Hillary Clinton is now more than two million votes ahead of President-elect Donald Trump in the popular vote count for the US presidential elections, a tally compiled by the Cook Political Report showed on Wednesday.
The Democratic candidate’s 1.5 percent lead in the popular vote makes no difference to the outcome of the November 8 election, which Trump won by taking a majority of electoral votes. Clinton conceded the following day.
But the former secretary of state’s popular vote lead continues to grow.
She has received 64 227 373 votes to Trump’s 62 212 752 million, according to the Cook Political Report’s latest tally, which was compiled from official sources.
It is the second time this century that a Democrat has won the popular vote but lost the presidential election.
In 2000, vice president Al Gore lost to George W Bush despite winning nearly 544 000 more votes than his Republican rival.
The Supreme Court ultimately decided that election, pushing Bush over the top in electoral votes by giving him the win in the contested state of Florida.
Meanwhile, Trump began to broaden the base of his future cabinet on Wednesday, nominating two conservative women including a critic, after his earlier picks rewarded campaign loyalists.
Trump’s nomination of South Carolina’s 44-year-old governor, Nikki Haley, as US ambassador to the UN will be seen as a sign he is ready to forgive some foes to raise a bigger tent.
But his choice of wealthy activist Betsy DeVos, a champion of alternatives to local government schools, as education secretary, was another victory for social conservatives.
Trump’s one-time presidential rival, retired neurosurgeon Ben Carson, appeared to be next in line for the nod — reportedly as housing secretary — after he posted on social media that an announcement was imminent.
Trump’s choice of Haley for the UN was announced amid reports that Trump is considering another vocal critic — former Massachusetts governor Mitt Romney — for the key post of secretary of state.
And it followed a cordial chat between Trump and The New York Times, a newspaper he considers hostile, in which he softened his stance on climate change, torture and prosecuting his defeated rival Clinton.
The 70-year-old property tycoon also told the Times that he is “seriously, seriously considering” appointing widely respected retired Marine general James Mattis as his defence secretary.
The UN ambassador post is of cabinet rank and if Haley — a staunch conservative with no foreign policy experience — is confirmed by the Senate she will become a powerful figure in world diplomacy, despite previously clashing with Trump. As one of two women tapped so far for Trump’s cabinet, the daughter of Indian immigrants also injects a measure of diversity in a group that until now consisted solely of men.
Last year, after a white supremacist murdered nine black churchgoers in South Carolina, Haley supported a decision by legislators to remove the Confederate flag from the state house.
The decision drew protests from racist groups. This year, while campaigning for Trump’s primary rival Marco Rubio, Haley called Trump out for his failure to repudiate the Ku Klux Klan.
“I will not stop until we fight a man that chooses not to disavow the KKK. That is not a part of our party. That is not who we are,” she declared.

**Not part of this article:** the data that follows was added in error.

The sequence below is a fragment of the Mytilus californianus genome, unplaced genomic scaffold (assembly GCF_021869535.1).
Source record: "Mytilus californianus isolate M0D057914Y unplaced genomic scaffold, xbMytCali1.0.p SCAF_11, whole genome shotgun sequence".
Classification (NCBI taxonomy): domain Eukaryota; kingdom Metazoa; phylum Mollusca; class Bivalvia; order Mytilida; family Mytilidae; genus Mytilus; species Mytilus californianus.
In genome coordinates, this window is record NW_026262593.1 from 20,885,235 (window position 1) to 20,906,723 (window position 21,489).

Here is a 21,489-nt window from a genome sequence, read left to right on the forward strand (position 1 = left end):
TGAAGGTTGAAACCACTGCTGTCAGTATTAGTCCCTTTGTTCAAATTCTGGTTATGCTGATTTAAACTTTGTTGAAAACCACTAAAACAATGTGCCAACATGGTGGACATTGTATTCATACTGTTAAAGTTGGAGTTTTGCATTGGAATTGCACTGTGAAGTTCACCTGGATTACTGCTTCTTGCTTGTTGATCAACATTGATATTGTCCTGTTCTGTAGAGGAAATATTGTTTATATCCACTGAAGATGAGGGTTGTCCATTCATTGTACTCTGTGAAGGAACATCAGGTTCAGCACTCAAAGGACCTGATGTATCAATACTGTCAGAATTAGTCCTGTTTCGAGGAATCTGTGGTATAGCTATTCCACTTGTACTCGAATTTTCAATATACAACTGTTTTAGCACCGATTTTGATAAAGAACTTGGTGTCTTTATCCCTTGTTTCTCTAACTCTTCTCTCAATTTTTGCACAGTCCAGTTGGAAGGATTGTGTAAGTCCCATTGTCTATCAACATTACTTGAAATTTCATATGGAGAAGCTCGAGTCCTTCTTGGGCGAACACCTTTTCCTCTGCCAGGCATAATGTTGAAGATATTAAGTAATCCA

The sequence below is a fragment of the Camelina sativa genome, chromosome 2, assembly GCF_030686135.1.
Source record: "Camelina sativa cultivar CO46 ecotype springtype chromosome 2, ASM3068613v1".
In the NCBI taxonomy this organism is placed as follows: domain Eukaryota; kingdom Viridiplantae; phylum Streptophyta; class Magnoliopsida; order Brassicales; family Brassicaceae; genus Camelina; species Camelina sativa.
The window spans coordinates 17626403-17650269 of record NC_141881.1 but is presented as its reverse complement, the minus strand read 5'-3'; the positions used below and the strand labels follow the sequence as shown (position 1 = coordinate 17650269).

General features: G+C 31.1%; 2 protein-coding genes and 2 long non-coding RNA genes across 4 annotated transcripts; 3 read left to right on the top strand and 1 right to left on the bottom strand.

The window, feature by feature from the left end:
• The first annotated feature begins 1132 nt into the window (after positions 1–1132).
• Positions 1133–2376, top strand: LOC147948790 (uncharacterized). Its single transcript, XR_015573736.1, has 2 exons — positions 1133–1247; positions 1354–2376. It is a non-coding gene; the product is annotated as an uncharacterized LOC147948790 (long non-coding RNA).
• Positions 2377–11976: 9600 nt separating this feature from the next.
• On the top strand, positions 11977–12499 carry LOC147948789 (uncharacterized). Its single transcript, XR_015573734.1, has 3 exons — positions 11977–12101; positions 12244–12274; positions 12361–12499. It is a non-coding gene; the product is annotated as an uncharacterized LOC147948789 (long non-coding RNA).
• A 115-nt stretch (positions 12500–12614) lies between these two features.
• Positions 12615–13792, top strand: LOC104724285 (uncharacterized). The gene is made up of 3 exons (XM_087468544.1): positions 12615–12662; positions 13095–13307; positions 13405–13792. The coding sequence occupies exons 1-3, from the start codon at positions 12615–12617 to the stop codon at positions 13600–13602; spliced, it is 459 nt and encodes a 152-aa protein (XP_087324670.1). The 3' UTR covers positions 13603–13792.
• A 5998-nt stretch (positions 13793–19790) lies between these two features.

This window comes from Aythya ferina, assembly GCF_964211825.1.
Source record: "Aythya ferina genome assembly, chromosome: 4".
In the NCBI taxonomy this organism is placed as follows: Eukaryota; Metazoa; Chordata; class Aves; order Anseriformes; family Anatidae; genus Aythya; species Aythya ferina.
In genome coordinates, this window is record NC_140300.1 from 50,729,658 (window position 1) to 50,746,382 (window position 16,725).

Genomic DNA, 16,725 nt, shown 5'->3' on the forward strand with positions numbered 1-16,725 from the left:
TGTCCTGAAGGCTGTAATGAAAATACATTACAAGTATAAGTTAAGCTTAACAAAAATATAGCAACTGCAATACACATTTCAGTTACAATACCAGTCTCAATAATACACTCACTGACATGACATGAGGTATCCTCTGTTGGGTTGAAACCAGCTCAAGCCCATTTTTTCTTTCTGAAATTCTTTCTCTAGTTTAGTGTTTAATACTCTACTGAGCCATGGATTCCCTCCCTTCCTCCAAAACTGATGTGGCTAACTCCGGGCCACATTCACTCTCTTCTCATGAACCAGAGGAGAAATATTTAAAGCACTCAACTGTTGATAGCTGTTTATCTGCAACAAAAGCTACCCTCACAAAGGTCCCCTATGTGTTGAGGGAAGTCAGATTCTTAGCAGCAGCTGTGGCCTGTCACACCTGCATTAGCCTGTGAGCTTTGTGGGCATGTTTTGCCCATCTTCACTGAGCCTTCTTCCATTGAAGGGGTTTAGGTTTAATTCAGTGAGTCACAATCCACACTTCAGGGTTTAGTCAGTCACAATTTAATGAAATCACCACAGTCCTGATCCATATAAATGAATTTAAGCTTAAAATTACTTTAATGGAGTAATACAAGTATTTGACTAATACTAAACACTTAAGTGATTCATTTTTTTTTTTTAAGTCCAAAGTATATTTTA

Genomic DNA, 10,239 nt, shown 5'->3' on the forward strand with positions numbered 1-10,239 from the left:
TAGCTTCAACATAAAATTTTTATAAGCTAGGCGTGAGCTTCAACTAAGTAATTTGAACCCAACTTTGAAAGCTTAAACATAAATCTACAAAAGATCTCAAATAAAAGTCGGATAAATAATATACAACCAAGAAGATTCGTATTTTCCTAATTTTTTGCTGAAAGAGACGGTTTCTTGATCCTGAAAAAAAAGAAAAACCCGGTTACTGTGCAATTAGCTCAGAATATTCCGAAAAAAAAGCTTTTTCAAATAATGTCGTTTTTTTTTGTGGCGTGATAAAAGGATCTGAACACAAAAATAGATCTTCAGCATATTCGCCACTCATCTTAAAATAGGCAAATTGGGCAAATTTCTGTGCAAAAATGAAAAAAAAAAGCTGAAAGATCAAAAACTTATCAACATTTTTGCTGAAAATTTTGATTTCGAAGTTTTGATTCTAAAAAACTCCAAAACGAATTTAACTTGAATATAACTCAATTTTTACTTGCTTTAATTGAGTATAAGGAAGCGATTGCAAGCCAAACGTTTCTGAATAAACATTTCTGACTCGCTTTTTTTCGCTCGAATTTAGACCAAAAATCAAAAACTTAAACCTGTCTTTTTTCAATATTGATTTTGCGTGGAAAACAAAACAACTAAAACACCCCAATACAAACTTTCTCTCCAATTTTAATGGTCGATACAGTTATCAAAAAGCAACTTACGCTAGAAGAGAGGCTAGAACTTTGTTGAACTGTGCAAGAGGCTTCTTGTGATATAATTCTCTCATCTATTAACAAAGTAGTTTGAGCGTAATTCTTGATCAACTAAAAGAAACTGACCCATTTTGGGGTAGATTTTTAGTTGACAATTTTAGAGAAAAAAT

Trump, true to form, responded with one of his trademark Twitter insults, declaring: “The people of South Carolina are embarrassed by Nikki Haley!”
Trump’s choice last week of the self-described “economic nationalist” Steve Bannon, head of the right-wing news platform Breitbart, as his chief strategist delighted white supremacists.
But on Tuesday, after video emerged of fans of the so-called alt-right making straight-armed salutes and chanting “Hail Trump,” the president-elect disavowed the movement.
In a video address urging America to come together on its Thanksgiving holiday, Trump acknowledged on Wednesday that a “long and bruising” presidential campaign had left emotions raw and tensions high.
“It is my prayer, that on this Thanksgiving, we begin to heal our divisions and move forward as one country, strengthened by a shared purpose and very, very common resolve,” Trump said.
As he works with his advisors in his luxury Mar-a-Lago golf resort outside Palm Beach, all eyes will be on the appointments he makes for a sign of the direction his administration will take.
When Trump’s November 8 election victory still seemed an unlikely prospect, many Republicans and conservative policy experts condemned his anti-Muslim rhetoric, his affinity for Russia or his isolationist and protectionist positions.
Many of these figures are now moderating their tone and looking for work, whether they are lured by the prospect of a powerful job or are keen to serve US interests as a moderating influence inside a Trump administration.
The former Iraq and Afghan war commander, retired general David Petraeus — who resigned as head of the CIA after he was caught sharing classified data with his mistress — made his pitch on Wednesday.
“If you’re asked, you’ve got to serve, put aside any reservations based on campaign rhetoric, and figure out what’s best for the country,” he told BBC Radio.
In May, Petraeus described hardline rhetoric like Trump’s threat to ban all Muslims from travelling to the US as “toxic” and “corrosive to our vital national security interests